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Spy vs. spy. Three Yale grads, class of 1954, join their respective countries' secret service. We follow them for 40 years - through the outing of a British spy, the Hungarian revolution, the Bay of Pigs, the scent of moles, and the collapse of the USSR. Fictional characters - Yalies Jack McCauliffe, Leo Kritzky, and Yevgeny Tsipin and Jack's boss Harvey Torriti - rub shoulders with real figures like Kim Philby and James Angleton to tell stories of romance, intrigue, double-crosses, false leads, suicide, execution, and exile - in the name of ideology, patriotism, paranoia, perfidy, and one-upsmanship. Can the CIA claim any credit in the West's Cold War triumph? Written by
Great presentation, even better the second time...
This is a wonderful performance piece, for Cold-War, Tom Clancy/John Le Carré lovers alike. Spying was a dangerous, heart-breaking and lonely game, and the principle characters on both sides gave up much in the way of personal life - this slowly tumbles out as the story unfolds over 4 decades.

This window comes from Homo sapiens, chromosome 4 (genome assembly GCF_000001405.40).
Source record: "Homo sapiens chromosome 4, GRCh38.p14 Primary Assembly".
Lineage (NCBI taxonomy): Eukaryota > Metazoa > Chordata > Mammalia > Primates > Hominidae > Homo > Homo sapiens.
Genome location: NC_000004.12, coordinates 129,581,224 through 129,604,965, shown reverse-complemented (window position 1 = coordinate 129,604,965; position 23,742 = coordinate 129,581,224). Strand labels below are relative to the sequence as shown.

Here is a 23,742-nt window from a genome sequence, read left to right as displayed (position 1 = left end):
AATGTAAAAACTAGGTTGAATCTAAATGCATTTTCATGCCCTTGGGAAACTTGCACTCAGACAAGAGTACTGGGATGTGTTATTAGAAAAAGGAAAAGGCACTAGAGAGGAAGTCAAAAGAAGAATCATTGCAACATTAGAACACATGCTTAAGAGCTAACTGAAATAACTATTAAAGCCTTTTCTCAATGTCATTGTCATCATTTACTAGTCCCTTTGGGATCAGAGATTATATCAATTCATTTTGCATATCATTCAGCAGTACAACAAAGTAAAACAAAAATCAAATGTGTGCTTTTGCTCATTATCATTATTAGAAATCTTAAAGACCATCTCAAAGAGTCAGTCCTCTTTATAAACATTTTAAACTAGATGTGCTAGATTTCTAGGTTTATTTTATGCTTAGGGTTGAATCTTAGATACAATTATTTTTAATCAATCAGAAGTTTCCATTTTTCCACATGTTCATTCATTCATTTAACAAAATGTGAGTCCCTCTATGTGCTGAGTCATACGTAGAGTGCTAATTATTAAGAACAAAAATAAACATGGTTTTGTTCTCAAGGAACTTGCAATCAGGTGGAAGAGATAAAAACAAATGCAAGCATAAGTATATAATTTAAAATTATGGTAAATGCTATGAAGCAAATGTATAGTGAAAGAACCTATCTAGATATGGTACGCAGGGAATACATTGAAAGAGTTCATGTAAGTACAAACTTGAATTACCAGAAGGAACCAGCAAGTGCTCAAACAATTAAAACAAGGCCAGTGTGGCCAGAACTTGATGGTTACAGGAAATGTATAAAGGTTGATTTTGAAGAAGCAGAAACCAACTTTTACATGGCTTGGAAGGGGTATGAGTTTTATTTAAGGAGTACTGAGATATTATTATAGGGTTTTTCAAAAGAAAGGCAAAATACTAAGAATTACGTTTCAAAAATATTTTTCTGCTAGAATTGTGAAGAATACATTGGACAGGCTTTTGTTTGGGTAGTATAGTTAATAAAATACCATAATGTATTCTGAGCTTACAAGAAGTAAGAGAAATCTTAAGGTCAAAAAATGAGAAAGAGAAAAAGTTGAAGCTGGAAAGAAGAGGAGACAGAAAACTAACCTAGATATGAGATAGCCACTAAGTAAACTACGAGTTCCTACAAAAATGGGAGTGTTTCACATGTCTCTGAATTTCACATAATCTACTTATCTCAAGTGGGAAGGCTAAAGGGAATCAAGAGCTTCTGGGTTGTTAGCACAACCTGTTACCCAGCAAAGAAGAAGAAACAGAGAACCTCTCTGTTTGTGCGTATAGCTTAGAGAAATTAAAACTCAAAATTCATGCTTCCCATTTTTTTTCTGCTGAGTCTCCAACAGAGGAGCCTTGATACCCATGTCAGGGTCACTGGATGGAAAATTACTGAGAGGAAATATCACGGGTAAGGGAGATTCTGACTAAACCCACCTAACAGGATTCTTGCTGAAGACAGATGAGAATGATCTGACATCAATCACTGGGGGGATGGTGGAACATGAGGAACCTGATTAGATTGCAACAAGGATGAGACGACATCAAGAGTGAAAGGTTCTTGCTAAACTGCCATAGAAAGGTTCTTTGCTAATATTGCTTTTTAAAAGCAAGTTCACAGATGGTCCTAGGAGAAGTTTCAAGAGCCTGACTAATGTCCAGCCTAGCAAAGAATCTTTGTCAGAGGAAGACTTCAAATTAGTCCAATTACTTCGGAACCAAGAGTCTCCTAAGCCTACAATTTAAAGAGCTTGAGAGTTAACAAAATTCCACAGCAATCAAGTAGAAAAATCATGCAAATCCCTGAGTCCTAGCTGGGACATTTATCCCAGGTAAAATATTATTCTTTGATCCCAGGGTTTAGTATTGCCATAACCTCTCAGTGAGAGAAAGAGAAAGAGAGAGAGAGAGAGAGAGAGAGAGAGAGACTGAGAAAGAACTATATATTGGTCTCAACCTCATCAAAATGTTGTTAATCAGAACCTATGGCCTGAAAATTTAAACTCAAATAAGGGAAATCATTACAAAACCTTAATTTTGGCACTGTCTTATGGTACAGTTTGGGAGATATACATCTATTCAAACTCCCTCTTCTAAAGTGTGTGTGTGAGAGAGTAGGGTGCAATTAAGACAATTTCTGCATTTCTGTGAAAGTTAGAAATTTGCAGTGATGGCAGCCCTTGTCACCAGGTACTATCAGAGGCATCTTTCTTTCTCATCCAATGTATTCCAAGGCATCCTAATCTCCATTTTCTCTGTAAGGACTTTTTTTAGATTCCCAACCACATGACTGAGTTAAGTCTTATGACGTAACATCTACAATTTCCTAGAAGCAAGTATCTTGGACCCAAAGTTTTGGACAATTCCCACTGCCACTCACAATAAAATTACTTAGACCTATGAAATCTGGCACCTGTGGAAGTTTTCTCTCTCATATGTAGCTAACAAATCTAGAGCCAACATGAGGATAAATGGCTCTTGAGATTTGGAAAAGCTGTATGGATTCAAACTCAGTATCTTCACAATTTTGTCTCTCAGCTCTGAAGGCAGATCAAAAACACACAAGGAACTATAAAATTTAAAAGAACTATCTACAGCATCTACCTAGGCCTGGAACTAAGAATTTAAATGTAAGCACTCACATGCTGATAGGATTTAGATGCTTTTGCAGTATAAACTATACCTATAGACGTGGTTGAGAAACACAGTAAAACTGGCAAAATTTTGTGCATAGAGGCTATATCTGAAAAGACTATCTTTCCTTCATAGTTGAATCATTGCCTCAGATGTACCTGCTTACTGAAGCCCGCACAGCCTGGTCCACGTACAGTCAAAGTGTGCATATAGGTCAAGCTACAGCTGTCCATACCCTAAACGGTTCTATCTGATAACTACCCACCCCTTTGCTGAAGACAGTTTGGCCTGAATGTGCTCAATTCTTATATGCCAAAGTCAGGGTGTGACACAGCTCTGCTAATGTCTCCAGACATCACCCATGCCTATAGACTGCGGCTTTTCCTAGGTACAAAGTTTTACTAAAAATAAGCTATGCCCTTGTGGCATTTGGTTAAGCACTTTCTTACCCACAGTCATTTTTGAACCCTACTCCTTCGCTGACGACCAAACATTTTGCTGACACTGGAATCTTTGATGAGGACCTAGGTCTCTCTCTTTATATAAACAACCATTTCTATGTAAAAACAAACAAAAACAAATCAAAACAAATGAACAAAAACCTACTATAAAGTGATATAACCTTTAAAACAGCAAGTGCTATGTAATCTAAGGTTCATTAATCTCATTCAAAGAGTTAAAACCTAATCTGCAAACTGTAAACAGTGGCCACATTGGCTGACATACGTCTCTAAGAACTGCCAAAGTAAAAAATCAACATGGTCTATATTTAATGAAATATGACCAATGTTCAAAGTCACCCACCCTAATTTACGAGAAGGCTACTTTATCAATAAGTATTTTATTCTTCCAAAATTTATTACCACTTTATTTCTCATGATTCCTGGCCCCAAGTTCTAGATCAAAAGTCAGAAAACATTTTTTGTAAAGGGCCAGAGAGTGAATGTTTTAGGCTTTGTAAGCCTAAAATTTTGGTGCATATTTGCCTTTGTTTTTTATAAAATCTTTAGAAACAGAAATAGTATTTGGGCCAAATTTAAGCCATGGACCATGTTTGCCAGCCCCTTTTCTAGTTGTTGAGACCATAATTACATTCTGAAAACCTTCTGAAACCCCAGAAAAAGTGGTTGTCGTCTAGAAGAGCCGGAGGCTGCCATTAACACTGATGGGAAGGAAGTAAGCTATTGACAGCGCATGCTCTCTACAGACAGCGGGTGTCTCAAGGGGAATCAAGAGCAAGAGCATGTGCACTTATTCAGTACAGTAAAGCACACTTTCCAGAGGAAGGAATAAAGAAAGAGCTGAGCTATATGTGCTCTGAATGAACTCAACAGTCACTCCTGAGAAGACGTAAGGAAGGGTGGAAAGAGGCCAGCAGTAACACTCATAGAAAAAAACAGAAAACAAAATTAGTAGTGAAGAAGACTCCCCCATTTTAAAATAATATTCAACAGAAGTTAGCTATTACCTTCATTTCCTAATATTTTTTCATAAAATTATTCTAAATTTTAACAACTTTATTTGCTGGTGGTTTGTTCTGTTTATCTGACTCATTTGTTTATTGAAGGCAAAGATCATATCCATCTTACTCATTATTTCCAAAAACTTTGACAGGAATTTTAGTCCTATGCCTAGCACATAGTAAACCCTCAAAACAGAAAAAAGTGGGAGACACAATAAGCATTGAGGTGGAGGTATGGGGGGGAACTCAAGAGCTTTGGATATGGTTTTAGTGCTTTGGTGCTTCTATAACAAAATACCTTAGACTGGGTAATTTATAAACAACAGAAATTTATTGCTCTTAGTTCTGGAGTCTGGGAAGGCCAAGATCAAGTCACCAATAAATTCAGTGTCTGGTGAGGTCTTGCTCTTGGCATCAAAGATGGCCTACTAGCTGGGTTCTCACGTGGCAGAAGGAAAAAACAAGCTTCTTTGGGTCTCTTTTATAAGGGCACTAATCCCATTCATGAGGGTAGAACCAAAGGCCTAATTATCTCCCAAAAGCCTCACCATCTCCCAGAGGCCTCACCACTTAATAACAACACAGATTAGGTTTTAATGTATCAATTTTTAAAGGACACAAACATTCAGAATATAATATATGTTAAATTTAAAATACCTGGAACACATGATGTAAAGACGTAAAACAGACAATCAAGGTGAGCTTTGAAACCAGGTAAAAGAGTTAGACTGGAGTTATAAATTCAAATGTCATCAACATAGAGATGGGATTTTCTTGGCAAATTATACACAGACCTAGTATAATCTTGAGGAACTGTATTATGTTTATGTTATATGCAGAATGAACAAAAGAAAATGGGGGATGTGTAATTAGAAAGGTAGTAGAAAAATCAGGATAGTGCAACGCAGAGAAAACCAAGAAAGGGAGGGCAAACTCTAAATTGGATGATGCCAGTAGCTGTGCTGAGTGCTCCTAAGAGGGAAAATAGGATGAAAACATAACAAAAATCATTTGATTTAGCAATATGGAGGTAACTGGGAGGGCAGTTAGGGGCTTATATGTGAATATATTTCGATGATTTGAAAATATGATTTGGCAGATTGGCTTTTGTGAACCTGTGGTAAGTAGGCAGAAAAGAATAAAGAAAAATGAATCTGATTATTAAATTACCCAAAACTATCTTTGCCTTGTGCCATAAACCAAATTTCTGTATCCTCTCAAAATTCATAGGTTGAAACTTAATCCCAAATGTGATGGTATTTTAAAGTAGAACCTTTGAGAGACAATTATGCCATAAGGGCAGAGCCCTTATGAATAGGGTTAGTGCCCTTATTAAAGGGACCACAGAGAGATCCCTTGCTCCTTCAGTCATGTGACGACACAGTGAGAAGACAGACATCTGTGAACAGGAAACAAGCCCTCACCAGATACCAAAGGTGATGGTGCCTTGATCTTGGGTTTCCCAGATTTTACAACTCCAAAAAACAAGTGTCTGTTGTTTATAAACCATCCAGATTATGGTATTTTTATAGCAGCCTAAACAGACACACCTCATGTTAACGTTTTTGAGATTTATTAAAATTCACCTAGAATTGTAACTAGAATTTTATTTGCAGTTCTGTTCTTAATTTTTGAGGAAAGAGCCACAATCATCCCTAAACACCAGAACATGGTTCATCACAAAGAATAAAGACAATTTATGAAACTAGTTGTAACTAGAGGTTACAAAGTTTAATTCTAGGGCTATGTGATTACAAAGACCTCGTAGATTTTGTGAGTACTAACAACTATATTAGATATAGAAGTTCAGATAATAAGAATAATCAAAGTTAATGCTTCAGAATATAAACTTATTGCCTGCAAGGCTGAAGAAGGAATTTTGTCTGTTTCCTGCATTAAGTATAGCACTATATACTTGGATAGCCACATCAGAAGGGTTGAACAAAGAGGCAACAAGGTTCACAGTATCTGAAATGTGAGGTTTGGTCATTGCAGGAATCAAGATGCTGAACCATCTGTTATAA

I credit the Director with NOT revealing too much the first time you view it - I found myself wondering at certain points if the Script contained gaps -- not so. An example is the involvement of the notorious Kim Philby, a clever KGB double-agent. Everyone who has read 'Man Called Intrepid' knows who Philby is - if he breezed into this story as KIM PHILBY, we'd know what to expect. Cleverly, the character is not identified until the story is well-under way. By that time, you are as fooled as was his friend, the famous CIA counterespionage guru, James Angleton, played here with craft by Michael Keaton.
Other performers shine, and the action scenes for Hungary, and the Bay of Pigs are startling. Part 3 packed a real punch as, again, we get treated to what the counterintelligence fellas had to go through to nail suspected double-agents.
The second time through, I connected all the dots--so, the mini-series DVD has been well worth the investment. (Glad I missed it on TV with commercials).
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